I’ve been watching a few movies recently, although nothing particularly highbrow.
The movie does a great job of delivering a lot of what made the book good. It takes the protagonists’ view, the story told from the viewpoint of someone diving into the transparency in a positive way, embracing all that is exciting in Silicon Valley.
In its own way, it’s a horror movie, as the menace lurks unseen, offstage. It would have been nice, perhaps, if they’d amped up the menace a little more. It felt hypothetical, unreal, for the most part – the downside to everything being visible, held centrally by a few people, didn’t have as much emotional resonance as you might hope.
For all that, I think they did a better job of the ending, with a Wikileaks moment as the protagonist uses her new power to hold the villains accountable, rather than the quiet acquiescence the book offers.
This one has been analysed to death, so I’ll just focus in on the bits that stood out to me. SPOILERS: If you haven’t seen it already, now’s your chance to stop reading.
The movie was visually stunning, particularly those final scenes on the desert planet. They were gorgeous – beautifully put together.
One of the things that did bother me was the abrupt shift in emotional pitch, often within the same scene. It felt jarring. We go from a life or death situation for the escaping Rebel fleet, to a scene that wouldn’t be out of place in the office as Poe taunts a leader of the Order. Later on, we see a massive spaceship that looks like an iron; but the camera pans back to reveal it is, in fact, an iron. Finally, as we witness the destruction of the ancient Jedi texts, a moment that shows the end of the Jedi, Luke admits to Yoda that he’s never actually read them.
There are more. The point isn’t that they aren’t funny – they are. The point isn’t that the original movies didn’t have jokes – they did. The point is that in The Last Jedi, the switching back and forth between one-liners and deep emotion felt abrupt and awkward, where as I think the originals pulled it off better.
That awkward transitioning is reflected in the final scenes. As we see the Alliance brought to its knees, to the final ship containing a handful of people – barely a team, let alone a rebellion – there’s no sense of grief, or loss. Nothing to match the final march at the end of the Jedi Returns, which felt more earned.
For all that, I did enjoy the Admiral Holdo storyline – perhaps because it was one of the few where the characters or narrative weren’t being hilarious.
Pitch Perfect is, to my mind, the movie equivalent of comfort food. You’re not expecting much beyond some snappy tunes and snappier lines, and Pitch Perfect 3 delivers. It manages to weave a storyline or two in there, just enough to hang the jokes off. If you liked I and II, it’s more of the same.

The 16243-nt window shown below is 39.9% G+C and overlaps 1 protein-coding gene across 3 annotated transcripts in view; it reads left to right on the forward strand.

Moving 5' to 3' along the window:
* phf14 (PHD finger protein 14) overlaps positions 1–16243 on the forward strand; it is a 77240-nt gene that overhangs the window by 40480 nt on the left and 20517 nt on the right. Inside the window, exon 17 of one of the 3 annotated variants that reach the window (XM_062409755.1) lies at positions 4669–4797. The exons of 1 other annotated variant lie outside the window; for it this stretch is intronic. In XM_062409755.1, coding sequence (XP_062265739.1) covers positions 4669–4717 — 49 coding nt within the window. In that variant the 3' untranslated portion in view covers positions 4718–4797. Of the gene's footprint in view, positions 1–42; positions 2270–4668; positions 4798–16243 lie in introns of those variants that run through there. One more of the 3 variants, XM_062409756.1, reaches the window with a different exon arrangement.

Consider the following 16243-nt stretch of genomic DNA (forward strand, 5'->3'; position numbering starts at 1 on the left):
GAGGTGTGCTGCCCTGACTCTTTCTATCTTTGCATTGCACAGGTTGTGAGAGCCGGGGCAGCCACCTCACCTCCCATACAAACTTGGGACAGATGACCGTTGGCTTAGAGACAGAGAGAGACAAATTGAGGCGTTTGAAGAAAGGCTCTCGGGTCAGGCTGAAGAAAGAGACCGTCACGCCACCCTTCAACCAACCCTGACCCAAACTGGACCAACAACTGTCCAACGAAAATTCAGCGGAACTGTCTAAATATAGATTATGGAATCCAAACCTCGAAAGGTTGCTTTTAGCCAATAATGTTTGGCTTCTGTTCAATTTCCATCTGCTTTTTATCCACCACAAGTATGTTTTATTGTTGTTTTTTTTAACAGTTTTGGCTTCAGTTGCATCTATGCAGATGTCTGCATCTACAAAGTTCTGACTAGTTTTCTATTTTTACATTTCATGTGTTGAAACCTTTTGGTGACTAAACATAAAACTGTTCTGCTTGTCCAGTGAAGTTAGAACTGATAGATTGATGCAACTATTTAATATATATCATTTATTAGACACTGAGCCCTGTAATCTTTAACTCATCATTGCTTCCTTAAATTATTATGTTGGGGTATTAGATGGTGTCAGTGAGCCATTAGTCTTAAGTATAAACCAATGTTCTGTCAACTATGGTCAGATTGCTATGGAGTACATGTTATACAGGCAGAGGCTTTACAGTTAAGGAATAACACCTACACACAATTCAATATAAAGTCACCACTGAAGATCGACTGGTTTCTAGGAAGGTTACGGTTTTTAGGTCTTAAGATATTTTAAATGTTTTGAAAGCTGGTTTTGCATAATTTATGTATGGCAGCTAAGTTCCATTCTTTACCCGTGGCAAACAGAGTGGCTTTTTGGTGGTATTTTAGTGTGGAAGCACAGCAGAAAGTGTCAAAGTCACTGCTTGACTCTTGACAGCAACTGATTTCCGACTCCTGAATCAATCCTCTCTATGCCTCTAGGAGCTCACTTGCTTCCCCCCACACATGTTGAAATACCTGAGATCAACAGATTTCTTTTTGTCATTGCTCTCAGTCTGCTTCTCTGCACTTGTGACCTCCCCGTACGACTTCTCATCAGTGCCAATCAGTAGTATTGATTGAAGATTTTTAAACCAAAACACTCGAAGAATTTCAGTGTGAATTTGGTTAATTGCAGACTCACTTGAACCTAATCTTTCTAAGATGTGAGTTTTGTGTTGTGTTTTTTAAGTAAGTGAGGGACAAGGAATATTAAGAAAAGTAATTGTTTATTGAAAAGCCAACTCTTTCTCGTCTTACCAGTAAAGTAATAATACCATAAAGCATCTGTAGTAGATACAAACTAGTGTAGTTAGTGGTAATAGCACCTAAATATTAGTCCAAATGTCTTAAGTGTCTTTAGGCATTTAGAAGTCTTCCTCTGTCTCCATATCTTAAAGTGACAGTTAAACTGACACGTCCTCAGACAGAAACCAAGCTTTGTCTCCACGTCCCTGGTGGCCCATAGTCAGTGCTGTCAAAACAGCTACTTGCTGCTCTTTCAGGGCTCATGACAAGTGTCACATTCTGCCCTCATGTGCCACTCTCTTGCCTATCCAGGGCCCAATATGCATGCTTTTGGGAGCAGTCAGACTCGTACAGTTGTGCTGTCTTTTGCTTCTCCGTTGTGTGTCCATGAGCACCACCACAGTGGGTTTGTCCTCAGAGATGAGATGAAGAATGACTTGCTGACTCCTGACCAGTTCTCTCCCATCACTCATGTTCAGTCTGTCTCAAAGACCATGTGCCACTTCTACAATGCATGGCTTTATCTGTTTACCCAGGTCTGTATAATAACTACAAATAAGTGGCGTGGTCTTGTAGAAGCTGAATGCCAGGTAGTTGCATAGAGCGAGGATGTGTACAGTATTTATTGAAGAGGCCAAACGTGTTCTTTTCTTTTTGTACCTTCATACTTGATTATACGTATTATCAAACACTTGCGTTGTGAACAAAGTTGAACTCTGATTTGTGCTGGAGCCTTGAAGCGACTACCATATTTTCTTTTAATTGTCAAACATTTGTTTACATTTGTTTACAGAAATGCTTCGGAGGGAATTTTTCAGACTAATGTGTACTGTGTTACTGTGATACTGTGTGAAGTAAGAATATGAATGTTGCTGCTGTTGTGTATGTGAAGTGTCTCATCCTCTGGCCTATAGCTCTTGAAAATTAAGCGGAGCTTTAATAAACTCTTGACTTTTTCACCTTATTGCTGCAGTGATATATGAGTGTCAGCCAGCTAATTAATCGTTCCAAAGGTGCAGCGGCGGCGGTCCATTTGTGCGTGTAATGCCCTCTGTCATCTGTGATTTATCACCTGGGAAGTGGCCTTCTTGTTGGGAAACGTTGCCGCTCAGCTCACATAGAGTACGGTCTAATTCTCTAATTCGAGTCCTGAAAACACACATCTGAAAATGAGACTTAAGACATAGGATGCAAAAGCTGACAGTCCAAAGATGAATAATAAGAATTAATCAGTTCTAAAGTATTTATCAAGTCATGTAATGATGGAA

In the second Epilogue to War and Peace, Leo Tolstoy writes:
If we consider a man alone, apart from his relation to everything around him, each action of his seems to us free. But if we see his relation to anything around him, if we see his connection with anything whatever—with a man who speaks to him, a book he reads, the work on which he is engaged, even with the air he breathes or the light that falls on the things about him—we see that each of these circumstances has an influence on him and controls at least some side of his activity. And the more we perceive of these influences the more our conception of his freedom diminishes and the more our conception of the necessity that weighs on him increases.
This question, of how to balance our perception of someone’s freedom and responsibility with an understanding of the context behind someone’s actions, is still important to day, and is part of what makes Kingsman mildly more interesting than the average action movie.
In fact, it’s a mark of how awful the Marvel movies are that the first Kingsman movie feels positively intellectual in comparison. Because although Kingsman is ostensibly a spy movie, and really another action movie, it is riven with class.
In Kingsman: The Secret Service, out next month, a tasty little herbert called Eggsy from a London sink estate is recruited by the impeccably soigné, lah-di-dah spook Harry Hart, played by Colin Firth. Hart detects that Eggsy has the right stuff, the true Brit if you will, to transcend his oikish upbringing and become One Of Us. Now if Eggsy, played by Taron Egerton, can survive the training course in which he is pitted against a bunch of stuckup, over-entitled Oxbridge ponces (plus the token bit of hottie posh whose snobby froideur melts at our hero’s bit-of-rough charms), then he can become a Kingsman. But, you’ll be asking, what is a Kingsman? It’s a gentleman spy working for a non-governmental espionage agency run from a secret, steampunk-like bunker beneath (naturally enough) a Savile Row tailor.
What follows from that premise is a fast-paced, self aware action movie with a sense of humour, that I particularly enjoyed when Eggsy is asked why he’s named his dog JB, or when a villain asks for a snappy one liner from a soon to be victim. “It isn’t that kind of movie”.
Ultimately, of course, Kingsman doesn’t really delve into the depths of the class divide. Instead it lets the raw emotion against the entitled upper classes drive part of Eggy’s emotional journey, from his fights with his competitors, through working to save the common people from the maniacal one per cent, to the point where he literally sticks it up the royalty in the final scene.
Kingsman: The Golden Circle has the basic ingredients of the first movie, with an absurd villain, a willingness to kill off characters, and a series of frenetic action scenes, but it’s missing something that made the first a little more likeable.
Oh; but they both have Colin Firth in action scenes.